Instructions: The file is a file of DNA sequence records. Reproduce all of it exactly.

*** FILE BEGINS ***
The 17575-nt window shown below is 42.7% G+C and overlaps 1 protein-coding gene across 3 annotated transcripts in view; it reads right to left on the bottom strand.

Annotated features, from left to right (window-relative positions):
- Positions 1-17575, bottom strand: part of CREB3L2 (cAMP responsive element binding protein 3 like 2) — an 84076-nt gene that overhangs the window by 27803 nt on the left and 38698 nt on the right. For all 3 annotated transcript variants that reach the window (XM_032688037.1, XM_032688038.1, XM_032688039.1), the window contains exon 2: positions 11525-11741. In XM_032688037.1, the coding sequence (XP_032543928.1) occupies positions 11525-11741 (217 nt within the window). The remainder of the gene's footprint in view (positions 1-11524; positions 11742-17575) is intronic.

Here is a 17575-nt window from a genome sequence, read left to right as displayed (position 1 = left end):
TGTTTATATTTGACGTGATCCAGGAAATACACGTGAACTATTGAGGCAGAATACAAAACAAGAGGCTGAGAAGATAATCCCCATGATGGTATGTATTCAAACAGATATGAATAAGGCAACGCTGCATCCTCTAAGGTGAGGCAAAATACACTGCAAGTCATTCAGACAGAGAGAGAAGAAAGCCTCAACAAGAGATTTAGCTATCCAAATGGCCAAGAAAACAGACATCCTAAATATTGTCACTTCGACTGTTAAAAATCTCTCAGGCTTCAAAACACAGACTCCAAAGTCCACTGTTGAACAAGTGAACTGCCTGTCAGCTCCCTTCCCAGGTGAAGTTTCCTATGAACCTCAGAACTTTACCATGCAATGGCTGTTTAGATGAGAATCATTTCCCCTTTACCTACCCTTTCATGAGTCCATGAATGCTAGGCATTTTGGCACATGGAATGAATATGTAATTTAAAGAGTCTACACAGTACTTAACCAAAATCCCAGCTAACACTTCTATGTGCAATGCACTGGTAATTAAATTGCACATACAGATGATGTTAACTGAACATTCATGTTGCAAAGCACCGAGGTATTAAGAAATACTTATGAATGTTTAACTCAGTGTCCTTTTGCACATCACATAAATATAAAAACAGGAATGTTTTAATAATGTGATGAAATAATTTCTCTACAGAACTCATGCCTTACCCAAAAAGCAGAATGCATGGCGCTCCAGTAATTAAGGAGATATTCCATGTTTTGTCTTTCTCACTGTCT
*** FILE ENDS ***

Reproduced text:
The 17575-nt window shown below is 42.7% G+C and overlaps 1 protein-coding gene across 3 annotated transcripts in view; it reads right to left on the bottom strand.

Annotated features, from left to right (window-relative positions):
- Positions 1-17575, bottom strand: part of CREB3L2 (cAMP responsive element binding protein 3 like 2) — an 84076-nt gene that overhangs the window by 27803 nt on the left and 38698 nt on the right. For all 3 annotated transcript variants that reach the window (XM_032688037.1, XM_032688038.1, XM_032688039.1), the window contains exon 2: positions 11525-11741. In XM_032688037.1, the coding sequence (XP_032543928.1) occupies positions 11525-11741 (217 nt within the window). The remainder of the gene's footprint in view (positions 1-11524; positions 11742-17575) is intronic.

Here is a 17575-nt window from a genome sequence, read left to right as displayed (position 1 = left end):
TGTTTATATTTGACGTGATCCAGGAAATACACGTGAACTATTGAGGCAGAATACAAAACAAGAGGCTGAGAAGATAATCCCCATGATGGTATGTATTCAAACAGATATGAATAAGGCAACGCTGCATCCTCTAAGGTGAGGCAAAATACACTGCAAGTCATTCAGACAGAGAGAGAAGAAAGCCTCAACAAGAGATTTAGCTATCCAAATGGCCAAGAAAACAGACATCCTAAATATTGTCACTTCGACTGTTAAAAATCTCTCAGGCTTCAAAACACAGACTCCAAAGTCCACTGTTGAACAAGTGAACTGCCTGTCAGCTCCCTTCCCAGGTGAAGTTTCCTATGAACCTCAGAACTTTACCATGCAATGGCTGTTTAGATGAGAATCATTTCCCCTTTACCTACCCTTTCATGAGTCCATGAATGCTAGGCATTTTGGCACATGGAATGAATATGTAATTTAAAGAGTCTACACAGTACTTAACCAAAATCCCAGCTAACACTTCTATGTGCAATGCACTGGTAATTAAATTGCACATACAGATGATGTTAACTGAACATTCATGTTGCAAAGCACCGAGGTATTAAGAAATACTTATGAATGTTTAACTCAGTGTCCTTTTGCACATCACATAAATATAAAAACAGGAATGTTTTAATAATGTGATGAAATAATTTCTCTACAGAACTCATGCCTTACCCAAAAAGCAGAATGCATGGCGCTCCAGTAATTAAGGAGATATTCCATGTTTTGTCTTTCTCACTGTCT